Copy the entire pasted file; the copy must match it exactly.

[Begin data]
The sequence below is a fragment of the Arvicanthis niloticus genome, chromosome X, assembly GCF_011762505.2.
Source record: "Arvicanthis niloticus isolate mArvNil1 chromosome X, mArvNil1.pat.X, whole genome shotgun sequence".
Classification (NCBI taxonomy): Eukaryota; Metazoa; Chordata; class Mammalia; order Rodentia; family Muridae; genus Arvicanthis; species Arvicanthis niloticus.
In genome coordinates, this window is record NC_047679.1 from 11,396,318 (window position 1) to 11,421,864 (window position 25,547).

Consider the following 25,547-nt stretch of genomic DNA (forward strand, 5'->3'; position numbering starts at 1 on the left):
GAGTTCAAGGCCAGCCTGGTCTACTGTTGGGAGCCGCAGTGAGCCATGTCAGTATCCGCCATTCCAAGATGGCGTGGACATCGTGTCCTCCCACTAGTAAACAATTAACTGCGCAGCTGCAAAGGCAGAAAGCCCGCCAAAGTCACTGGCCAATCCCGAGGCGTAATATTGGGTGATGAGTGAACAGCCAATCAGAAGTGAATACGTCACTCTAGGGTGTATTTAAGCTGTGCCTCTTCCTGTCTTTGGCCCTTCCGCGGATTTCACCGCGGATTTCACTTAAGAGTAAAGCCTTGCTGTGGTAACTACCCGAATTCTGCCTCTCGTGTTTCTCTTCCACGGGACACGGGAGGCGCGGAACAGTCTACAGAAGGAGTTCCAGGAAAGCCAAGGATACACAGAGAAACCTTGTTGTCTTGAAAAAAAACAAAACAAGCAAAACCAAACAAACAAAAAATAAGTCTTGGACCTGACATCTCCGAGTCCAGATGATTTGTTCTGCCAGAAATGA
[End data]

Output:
The sequence below is a fragment of the Arvicanthis niloticus genome, chromosome X, assembly GCF_011762505.2.
Source record: "Arvicanthis niloticus isolate mArvNil1 chromosome X, mArvNil1.pat.X, whole genome shotgun sequence".
Classification (NCBI taxonomy): Eukaryota; Metazoa; Chordata; class Mammalia; order Rodentia; family Muridae; genus Arvicanthis; species Arvicanthis niloticus.
In genome coordinates, this window is record NC_047679.1 from 11,396,318 (window position 1) to 11,421,864 (window position 25,547).

Consider the following 25,547-nt stretch of genomic DNA (forward strand, 5'->3'; position numbering starts at 1 on the left):
GAGTTCAAGGCCAGCCTGGTCTACTGTTGGGAGCCGCAGTGAGCCATGTCAGTATCCGCCATTCCAAGATGGCGTGGACATCGTGTCCTCCCACTAGTAAACAATTAACTGCGCAGCTGCAAAGGCAGAAAGCCCGCCAAAGTCACTGGCCAATCCCGAGGCGTAATATTGGGTGATGAGTGAACAGCCAATCAGAAGTGAATACGTCACTCTAGGGTGTATTTAAGCTGTGCCTCTTCCTGTCTTTGGCCCTTCCGCGGATTTCACCGCGGATTTCACTTAAGAGTAAAGCCTTGCTGTGGTAACTACCCGAATTCTGCCTCTCGTGTTTCTCTTCCACGGGACACGGGAGGCGCGGAACAGTCTACAGAAGGAGTTCCAGGAAAGCCAAGGATACACAGAGAAACCTTGTTGTCTTGAAAAAAAACAAAACAAGCAAAACCAAACAAACAAAAAATAAGTCTTGGACCTGACATCTCCGAGTCCAGATGATTTGTTCTGCCAGAAATGA